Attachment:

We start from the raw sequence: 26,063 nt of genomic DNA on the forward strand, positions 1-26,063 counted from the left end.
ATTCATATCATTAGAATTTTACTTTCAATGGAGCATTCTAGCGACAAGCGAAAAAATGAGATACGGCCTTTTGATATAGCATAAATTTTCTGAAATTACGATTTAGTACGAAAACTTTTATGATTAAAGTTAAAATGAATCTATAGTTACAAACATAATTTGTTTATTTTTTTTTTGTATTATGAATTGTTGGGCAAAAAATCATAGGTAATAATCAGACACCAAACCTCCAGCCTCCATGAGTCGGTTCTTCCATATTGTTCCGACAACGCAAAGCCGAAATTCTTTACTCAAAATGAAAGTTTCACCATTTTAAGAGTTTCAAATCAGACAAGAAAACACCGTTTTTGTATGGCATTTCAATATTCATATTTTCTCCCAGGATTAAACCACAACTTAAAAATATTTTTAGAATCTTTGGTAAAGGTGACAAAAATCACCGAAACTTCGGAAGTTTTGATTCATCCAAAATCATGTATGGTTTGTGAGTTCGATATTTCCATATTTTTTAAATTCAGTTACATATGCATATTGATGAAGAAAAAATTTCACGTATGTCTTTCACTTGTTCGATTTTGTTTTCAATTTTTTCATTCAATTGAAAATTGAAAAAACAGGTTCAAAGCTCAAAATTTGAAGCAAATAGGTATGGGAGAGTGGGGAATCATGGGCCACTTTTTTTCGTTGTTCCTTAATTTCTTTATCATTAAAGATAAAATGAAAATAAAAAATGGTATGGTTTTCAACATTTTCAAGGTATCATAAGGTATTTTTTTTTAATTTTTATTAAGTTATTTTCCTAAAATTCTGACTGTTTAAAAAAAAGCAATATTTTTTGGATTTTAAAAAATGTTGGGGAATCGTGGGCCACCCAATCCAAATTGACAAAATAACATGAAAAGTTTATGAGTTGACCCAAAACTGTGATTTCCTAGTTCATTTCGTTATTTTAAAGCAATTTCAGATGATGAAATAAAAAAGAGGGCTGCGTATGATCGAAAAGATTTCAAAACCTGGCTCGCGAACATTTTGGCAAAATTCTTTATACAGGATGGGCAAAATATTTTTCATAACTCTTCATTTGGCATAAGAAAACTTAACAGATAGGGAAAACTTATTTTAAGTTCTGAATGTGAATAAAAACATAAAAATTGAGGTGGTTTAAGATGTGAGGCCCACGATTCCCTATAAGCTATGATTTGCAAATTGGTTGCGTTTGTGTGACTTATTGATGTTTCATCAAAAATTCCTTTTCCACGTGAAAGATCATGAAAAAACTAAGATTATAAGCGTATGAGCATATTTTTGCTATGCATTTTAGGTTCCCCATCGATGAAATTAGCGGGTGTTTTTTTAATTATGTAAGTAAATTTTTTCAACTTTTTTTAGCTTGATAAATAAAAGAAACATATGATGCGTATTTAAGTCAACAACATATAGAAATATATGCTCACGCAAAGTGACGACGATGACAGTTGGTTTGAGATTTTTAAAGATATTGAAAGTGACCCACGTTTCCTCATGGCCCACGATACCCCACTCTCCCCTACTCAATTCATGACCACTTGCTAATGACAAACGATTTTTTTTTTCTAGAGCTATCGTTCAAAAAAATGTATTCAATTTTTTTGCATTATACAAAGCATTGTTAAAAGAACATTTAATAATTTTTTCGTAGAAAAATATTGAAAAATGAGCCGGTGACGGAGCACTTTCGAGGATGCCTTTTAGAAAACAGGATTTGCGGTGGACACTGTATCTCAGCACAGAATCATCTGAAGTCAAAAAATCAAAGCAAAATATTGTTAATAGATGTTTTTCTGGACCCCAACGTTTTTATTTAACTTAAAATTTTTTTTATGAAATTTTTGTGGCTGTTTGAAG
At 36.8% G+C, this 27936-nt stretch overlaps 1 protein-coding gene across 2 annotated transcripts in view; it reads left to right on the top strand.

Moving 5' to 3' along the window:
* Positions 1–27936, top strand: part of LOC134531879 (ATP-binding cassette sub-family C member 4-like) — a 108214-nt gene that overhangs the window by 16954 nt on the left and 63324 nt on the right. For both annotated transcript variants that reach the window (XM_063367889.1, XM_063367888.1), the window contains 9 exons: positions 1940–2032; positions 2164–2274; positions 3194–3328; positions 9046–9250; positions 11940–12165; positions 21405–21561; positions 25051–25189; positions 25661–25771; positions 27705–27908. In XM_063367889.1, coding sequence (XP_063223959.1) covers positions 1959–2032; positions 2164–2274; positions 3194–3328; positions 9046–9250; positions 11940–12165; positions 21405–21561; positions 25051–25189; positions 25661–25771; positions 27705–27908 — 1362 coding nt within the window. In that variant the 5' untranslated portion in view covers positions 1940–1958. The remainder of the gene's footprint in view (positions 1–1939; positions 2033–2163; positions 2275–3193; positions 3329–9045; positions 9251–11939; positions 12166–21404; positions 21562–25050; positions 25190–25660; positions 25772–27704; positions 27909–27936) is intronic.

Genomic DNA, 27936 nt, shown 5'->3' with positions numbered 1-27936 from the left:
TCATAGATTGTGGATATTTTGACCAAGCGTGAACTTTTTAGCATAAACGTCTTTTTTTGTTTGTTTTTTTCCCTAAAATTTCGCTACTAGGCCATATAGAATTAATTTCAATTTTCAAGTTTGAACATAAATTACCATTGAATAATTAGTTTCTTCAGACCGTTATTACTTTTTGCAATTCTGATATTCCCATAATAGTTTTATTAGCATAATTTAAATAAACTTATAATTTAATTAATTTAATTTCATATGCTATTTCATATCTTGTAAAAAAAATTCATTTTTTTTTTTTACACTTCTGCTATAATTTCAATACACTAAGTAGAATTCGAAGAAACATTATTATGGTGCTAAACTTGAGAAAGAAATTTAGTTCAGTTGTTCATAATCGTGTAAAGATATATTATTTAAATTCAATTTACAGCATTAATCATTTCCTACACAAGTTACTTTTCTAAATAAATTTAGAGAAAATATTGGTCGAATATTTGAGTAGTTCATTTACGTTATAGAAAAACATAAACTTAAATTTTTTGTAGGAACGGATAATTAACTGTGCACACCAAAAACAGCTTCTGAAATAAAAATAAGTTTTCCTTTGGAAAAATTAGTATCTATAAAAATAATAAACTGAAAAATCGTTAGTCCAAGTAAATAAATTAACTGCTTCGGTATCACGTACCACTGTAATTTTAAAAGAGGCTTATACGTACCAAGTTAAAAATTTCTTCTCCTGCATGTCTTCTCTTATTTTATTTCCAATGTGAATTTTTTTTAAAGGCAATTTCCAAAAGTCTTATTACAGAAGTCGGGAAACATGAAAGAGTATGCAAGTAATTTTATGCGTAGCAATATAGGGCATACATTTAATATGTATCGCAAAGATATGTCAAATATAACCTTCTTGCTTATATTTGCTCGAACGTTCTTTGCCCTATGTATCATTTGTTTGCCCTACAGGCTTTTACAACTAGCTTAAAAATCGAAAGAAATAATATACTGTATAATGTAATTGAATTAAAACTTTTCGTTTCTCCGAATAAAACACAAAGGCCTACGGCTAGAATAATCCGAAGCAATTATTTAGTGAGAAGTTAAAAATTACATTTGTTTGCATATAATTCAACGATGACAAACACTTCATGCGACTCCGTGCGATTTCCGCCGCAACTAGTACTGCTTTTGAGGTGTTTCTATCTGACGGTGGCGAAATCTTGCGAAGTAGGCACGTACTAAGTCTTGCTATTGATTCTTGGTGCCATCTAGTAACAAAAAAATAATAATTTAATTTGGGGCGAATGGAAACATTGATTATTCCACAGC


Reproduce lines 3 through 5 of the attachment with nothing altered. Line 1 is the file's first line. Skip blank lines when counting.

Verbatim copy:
At 36.8% G+C, this 27936-nt stretch overlaps 1 protein-coding gene across 2 annotated transcripts in view; it reads left to right on the top strand.

Moving 5' to 3' along the window:
* Positions 1–27936, top strand: part of LOC134531879 (ATP-binding cassette sub-family C member 4-like) — a 108214-nt gene that overhangs the window by 16954 nt on the left and 63324 nt on the right. For both annotated transcript variants that reach the window (XM_063367889.1, XM_063367888.1), the window contains 9 exons: positions 1940–2032; positions 2164–2274; positions 3194–3328; positions 9046–9250; positions 11940–12165; positions 21405–21561; positions 25051–25189; positions 25661–25771; positions 27705–27908. In XM_063367889.1, coding sequence (XP_063223959.1) covers positions 1959–2032; positions 2164–2274; positions 3194–3328; positions 9046–9250; positions 11940–12165; positions 21405–21561; positions 25051–25189; positions 25661–25771; positions 27705–27908 — 1362 coding nt within the window. In that variant the 5' untranslated portion in view covers positions 1940–1958. The remainder of the gene's footprint in view (positions 1–1939; positions 2033–2163; positions 2275–3193; positions 3329–9045; positions 9251–11939; positions 12166–21404; positions 21562–25050; positions 25190–25660; positions 25772–27704; positions 27909–27936) is intronic.